DOI: 10.1016/j.clp.2018.01.011 The incidence of bronchopulmonary dysplasia, and the competing outcomes death or bronchopulmonary dysplasia, is decreased with early initiation of nCPAP. The best available evidence supports the premise that efforts to minimize CPAP failure start in the delivery room. Various modes and interfaces to deliver CPAP exist; although there may be considerable differences in the ability of these various CPAP devices to prevent failure, little data from RCT exist to support this.
DOI: 10.1016/j.clp.2018.01.012 KEY POINTS Earlier initiation of caffeine, compared to later initiation, is associated with a decreased risk of bronchopulmonary dysplasia. High-dose caffeine, compared to standard-dose caffeine, may reduce the risk of bronchopulmonary dysplasia. The overall quality of evidence of studies on the dose and timing of caffeine and risk of bronchopulmonary dysplasia is low. Higher-quality evidence is needed to understand the risks and benefits of early initiation and high-dose caffeine to decrease the risk of bronchopulmonary dysplasia.
DOI: 10.1016/j.ridd.2018.01.001 Background Very preterm (VP) children face a broad range of neurodevelopmental sequelae, including behavioral problems. Aim To investigate prevalence, pervasiveness and co-occurrence of symptoms of attention deficit hyperactivity disorder (ADHD) and autism spectrum disorder (ASD) in school-age children born very preterm. Methods Using questionnaire and diagnostic interview data, parent and teacher reported symptoms of ADHD and ASD of 57 VP-children (mean age = 9.2 years) were compared with 57 gender and age matched full-term children using t-tests. Intra-class correlation coefficients quantified parent-teacher agreement. Correlation analysis investigated co-occurrence of ADHD/ASD symptoms. ADHD/ASD measures were aggregated using principal component analysis. Regression analyses investigated the contribution of perinatal risk factors, sex and SES to ADHD/ASD symptoms. Results VP-children showed higher levels of parent and teacher reported attention problems, social impairment and compromised communication skills. Fair to strong agreement was found between parent and teacher reported ADHD and ASD symptoms, indicating pervasiveness of observed difficulties. Co-occurrence of ADHD and ASD symptoms in VP-children was found. Lower gestational age was associated with higher ADHD and ASD symptom levels, male sex with higher ADHD symptom levels and lower SES with higher ASD symptom levels. Conclusion School-age VP-children show higher levels of ADHD and ASD symptoms, and attention, socialization and communication difficulties in particular. Routinely screening for these problems is recommended in follow-up care.
DOI: 10.1016/j.siny.2016.08.005 Whereas human milk is the recommended diet for all infants, preterm formulas are indicated for enteral feeding of preterm very low birth weight infants when sufficient maternal breast milk and donor human milk are not available. Feeding with preterm formulas helps to ensure consistent delivery of nutrients. The balance of risks and benefits of feeding preterm formulas versus supplemented maternal and donor breast milk for preterm infants, however, is uncertain. Numerous studies and extensive practice have shown improved growth with preterm formulas, but there is concern for increased risks of necrotizing enterocolitis, possibly from cow milk antigen in the formulas or from different gut microbiomes, increased duration of total parenteral nutrition, and increased rates of sepsis in infants receiving preterm formulas. Furthermore, whereas preterm formulas improve neurodevelopmental outcomes compared to term formulas and unfortified donor milk, they do not produce neurodevelopmental outcomes better than fortified human milk, again indicating that maternal milk has unique properties that formulas need to mimic as closely as possible.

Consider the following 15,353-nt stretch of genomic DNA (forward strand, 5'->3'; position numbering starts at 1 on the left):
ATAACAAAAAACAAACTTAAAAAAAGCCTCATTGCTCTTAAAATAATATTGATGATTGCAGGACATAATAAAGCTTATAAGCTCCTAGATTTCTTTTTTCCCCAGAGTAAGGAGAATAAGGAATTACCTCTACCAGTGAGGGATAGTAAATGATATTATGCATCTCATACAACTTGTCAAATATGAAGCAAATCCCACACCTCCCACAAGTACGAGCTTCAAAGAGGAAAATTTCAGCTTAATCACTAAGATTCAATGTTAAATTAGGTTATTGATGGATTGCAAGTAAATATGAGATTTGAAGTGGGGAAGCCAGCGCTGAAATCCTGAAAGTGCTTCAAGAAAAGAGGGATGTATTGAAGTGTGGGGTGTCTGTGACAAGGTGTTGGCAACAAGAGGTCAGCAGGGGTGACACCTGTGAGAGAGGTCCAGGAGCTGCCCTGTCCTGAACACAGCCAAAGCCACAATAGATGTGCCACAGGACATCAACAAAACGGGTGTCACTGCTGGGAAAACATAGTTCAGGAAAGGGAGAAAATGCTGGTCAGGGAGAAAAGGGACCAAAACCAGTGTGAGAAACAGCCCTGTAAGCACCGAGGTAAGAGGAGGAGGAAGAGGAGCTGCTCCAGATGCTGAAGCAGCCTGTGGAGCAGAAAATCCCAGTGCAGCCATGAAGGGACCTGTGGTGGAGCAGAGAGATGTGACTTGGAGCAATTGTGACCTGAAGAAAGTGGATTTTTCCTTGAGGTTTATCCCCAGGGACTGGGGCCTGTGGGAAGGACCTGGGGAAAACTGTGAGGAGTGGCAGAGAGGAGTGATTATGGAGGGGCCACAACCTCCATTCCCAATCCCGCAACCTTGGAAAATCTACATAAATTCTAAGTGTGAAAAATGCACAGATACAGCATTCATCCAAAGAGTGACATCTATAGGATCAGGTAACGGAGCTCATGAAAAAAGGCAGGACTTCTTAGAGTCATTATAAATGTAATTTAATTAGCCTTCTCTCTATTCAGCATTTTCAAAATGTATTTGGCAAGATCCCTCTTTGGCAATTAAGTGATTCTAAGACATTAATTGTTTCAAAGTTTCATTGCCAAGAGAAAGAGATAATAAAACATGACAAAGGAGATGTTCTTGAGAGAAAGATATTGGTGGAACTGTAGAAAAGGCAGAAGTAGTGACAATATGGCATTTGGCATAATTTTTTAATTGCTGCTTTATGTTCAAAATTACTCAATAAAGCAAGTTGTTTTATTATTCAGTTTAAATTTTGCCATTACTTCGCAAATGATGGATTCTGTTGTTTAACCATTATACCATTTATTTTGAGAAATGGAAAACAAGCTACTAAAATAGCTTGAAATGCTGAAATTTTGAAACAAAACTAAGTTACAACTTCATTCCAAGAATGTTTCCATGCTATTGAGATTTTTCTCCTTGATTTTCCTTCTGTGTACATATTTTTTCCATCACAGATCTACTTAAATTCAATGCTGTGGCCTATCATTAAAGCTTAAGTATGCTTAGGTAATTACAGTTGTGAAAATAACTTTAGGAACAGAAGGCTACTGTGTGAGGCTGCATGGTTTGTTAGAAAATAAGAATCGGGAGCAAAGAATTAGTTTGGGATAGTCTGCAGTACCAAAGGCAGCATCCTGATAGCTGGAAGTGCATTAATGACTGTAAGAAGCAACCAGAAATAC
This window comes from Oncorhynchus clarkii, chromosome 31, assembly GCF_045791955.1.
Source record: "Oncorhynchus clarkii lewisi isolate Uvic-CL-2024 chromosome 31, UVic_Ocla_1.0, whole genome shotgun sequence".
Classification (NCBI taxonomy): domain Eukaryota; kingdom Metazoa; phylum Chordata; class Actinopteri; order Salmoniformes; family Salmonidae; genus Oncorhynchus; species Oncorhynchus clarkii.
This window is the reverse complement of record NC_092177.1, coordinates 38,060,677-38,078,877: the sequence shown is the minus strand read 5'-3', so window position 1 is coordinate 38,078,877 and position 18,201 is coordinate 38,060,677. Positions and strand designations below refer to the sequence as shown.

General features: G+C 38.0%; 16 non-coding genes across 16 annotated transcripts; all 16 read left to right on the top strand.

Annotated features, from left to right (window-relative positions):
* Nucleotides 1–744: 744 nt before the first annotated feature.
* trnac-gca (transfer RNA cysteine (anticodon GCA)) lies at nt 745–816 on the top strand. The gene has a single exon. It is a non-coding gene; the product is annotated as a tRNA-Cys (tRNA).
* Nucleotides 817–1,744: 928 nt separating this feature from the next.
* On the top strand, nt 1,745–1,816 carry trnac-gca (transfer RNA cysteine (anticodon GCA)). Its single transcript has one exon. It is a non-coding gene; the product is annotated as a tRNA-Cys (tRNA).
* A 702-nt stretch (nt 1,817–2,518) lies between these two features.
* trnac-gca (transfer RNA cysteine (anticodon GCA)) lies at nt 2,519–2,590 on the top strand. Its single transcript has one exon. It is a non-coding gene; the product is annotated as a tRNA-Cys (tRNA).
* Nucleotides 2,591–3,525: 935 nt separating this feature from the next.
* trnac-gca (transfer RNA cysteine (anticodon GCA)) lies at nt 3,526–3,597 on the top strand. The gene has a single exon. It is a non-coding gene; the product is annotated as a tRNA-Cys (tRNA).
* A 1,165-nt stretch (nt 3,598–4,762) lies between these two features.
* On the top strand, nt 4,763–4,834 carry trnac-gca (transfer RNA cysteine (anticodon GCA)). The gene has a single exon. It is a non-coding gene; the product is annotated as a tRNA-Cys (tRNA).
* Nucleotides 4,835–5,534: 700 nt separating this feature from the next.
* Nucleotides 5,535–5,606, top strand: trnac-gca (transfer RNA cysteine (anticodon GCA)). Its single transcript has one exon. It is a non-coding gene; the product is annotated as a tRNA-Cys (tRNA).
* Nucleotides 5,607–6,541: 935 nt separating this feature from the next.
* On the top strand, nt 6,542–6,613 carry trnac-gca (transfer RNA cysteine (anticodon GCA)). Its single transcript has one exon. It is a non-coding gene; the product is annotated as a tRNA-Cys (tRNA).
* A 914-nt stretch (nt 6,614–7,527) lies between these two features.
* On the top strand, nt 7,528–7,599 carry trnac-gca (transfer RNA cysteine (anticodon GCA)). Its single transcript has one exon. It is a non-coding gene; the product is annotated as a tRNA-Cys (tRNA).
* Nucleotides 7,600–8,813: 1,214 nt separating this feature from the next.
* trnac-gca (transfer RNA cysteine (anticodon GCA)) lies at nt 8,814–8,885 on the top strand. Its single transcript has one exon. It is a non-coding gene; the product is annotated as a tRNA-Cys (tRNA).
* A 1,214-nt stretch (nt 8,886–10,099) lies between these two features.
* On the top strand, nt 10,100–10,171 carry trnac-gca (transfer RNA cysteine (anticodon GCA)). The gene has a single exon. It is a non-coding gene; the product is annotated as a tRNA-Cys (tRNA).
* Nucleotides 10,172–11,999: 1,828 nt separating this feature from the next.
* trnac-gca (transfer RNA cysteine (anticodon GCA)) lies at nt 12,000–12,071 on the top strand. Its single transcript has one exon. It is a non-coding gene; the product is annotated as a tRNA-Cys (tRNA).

DOI: 10.1016/j.siny.2016.08.003 Own mother's milk is the first choice in feeding preterm infants and provides multiple short- and long-term benefits. When it is unavailable, donor human milk is recommended as the first alternative. Donor milk undergoes processing (i.e. pasteurization) to reduce bacteriological and viral contaminants but influences its bioactive properties with potentially fewer benefits than raw milk. However, there is no clinical evidence of health benefit of raw compared to pasteurized human milk, and donor milk maintains documented advantages compared to formula. Nutrient content of donor and own mother's milk fails to meet the requirements of preterm infants. Adequate fortification is necessary to provide optimal growth. There are significant challenges in providing donor milk for premature infants; therefore, specific clinical guidelines for human milk banks and donor milk use in the neonatal intensive care unit should be applied and research should focus on innovative solutions to process human milk while preserving its immunological and nutritional components. In addition, milk banks are not the only instrument to collect, process and store donor milk but represent an excellent tool for breastfeeding promotion.